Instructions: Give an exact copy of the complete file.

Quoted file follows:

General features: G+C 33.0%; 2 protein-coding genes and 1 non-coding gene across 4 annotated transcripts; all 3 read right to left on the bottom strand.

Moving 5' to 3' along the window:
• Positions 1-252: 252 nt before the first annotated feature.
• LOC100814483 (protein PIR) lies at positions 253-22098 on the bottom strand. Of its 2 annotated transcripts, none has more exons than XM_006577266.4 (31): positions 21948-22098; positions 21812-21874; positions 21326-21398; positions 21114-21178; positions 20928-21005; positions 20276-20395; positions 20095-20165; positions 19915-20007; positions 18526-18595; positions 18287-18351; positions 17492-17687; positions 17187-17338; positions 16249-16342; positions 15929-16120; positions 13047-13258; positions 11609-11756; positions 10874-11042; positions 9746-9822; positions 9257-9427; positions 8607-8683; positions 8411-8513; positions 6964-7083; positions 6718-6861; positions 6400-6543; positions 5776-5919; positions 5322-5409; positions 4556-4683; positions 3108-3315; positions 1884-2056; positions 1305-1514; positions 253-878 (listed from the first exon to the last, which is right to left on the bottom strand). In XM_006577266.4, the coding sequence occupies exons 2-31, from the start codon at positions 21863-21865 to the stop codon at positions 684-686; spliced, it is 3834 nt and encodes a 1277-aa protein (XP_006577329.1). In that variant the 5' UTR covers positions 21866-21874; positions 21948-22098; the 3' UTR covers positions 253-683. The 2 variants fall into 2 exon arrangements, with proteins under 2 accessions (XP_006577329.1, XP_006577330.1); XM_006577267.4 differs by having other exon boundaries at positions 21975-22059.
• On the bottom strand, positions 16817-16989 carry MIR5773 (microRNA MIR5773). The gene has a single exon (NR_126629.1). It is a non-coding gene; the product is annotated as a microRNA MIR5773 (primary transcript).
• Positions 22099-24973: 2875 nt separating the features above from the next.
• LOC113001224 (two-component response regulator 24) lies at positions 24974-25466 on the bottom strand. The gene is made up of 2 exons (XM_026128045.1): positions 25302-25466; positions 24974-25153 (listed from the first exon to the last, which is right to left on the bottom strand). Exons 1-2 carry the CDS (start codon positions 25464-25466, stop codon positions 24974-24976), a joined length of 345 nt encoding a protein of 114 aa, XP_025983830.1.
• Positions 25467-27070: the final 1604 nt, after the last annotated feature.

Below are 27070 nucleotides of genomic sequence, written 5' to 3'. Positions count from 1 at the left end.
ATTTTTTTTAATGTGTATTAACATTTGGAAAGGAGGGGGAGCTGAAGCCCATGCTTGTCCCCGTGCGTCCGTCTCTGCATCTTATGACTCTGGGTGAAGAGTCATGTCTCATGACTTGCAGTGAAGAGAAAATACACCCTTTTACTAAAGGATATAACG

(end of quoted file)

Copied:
General features: G+C 33.0%; 2 protein-coding genes and 1 non-coding gene across 4 annotated transcripts; all 3 read right to left on the bottom strand.

Moving 5' to 3' along the window:
• Positions 1-252: 252 nt before the first annotated feature.
• LOC100814483 (protein PIR) lies at positions 253-22098 on the bottom strand. Of its 2 annotated transcripts, none has more exons than XM_006577266.4 (31): positions 21948-22098; positions 21812-21874; positions 21326-21398; positions 21114-21178; positions 20928-21005; positions 20276-20395; positions 20095-20165; positions 19915-20007; positions 18526-18595; positions 18287-18351; positions 17492-17687; positions 17187-17338; positions 16249-16342; positions 15929-16120; positions 13047-13258; positions 11609-11756; positions 10874-11042; positions 9746-9822; positions 9257-9427; positions 8607-8683; positions 8411-8513; positions 6964-7083; positions 6718-6861; positions 6400-6543; positions 5776-5919; positions 5322-5409; positions 4556-4683; positions 3108-3315; positions 1884-2056; positions 1305-1514; positions 253-878 (listed from the first exon to the last, which is right to left on the bottom strand). In XM_006577266.4, the coding sequence occupies exons 2-31, from the start codon at positions 21863-21865 to the stop codon at positions 684-686; spliced, it is 3834 nt and encodes a 1277-aa protein (XP_006577329.1). In that variant the 5' UTR covers positions 21866-21874; positions 21948-22098; the 3' UTR covers positions 253-683. The 2 variants fall into 2 exon arrangements, with proteins under 2 accessions (XP_006577329.1, XP_006577330.1); XM_006577267.4 differs by having other exon boundaries at positions 21975-22059.
• On the bottom strand, positions 16817-16989 carry MIR5773 (microRNA MIR5773). The gene has a single exon (NR_126629.1). It is a non-coding gene; the product is annotated as a microRNA MIR5773 (primary transcript).
• Positions 22099-24973: 2875 nt separating the features above from the next.
• LOC113001224 (two-component response regulator 24) lies at positions 24974-25466 on the bottom strand. The gene is made up of 2 exons (XM_026128045.1): positions 25302-25466; positions 24974-25153 (listed from the first exon to the last, which is right to left on the bottom strand). Exons 1-2 carry the CDS (start codon positions 25464-25466, stop codon positions 24974-24976), a joined length of 345 nt encoding a protein of 114 aa, XP_025983830.1.
• Positions 25467-27070: the final 1604 nt, after the last annotated feature.

Below are 27070 nucleotides of genomic sequence, written 5' to 3'. Positions count from 1 at the left end.
ATTTTTTTTAATGTGTATTAACATTTGGAAAGGAGGGGGAGCTGAAGCCCATGCTTGTCCCCGTGCGTCCGTCTCTGCATCTTATGACTCTGGGTGAAGAGTCATGTCTCATGACTTGCAGTGAAGAGAAAATACACCCTTTTACTAAAGGATATAACG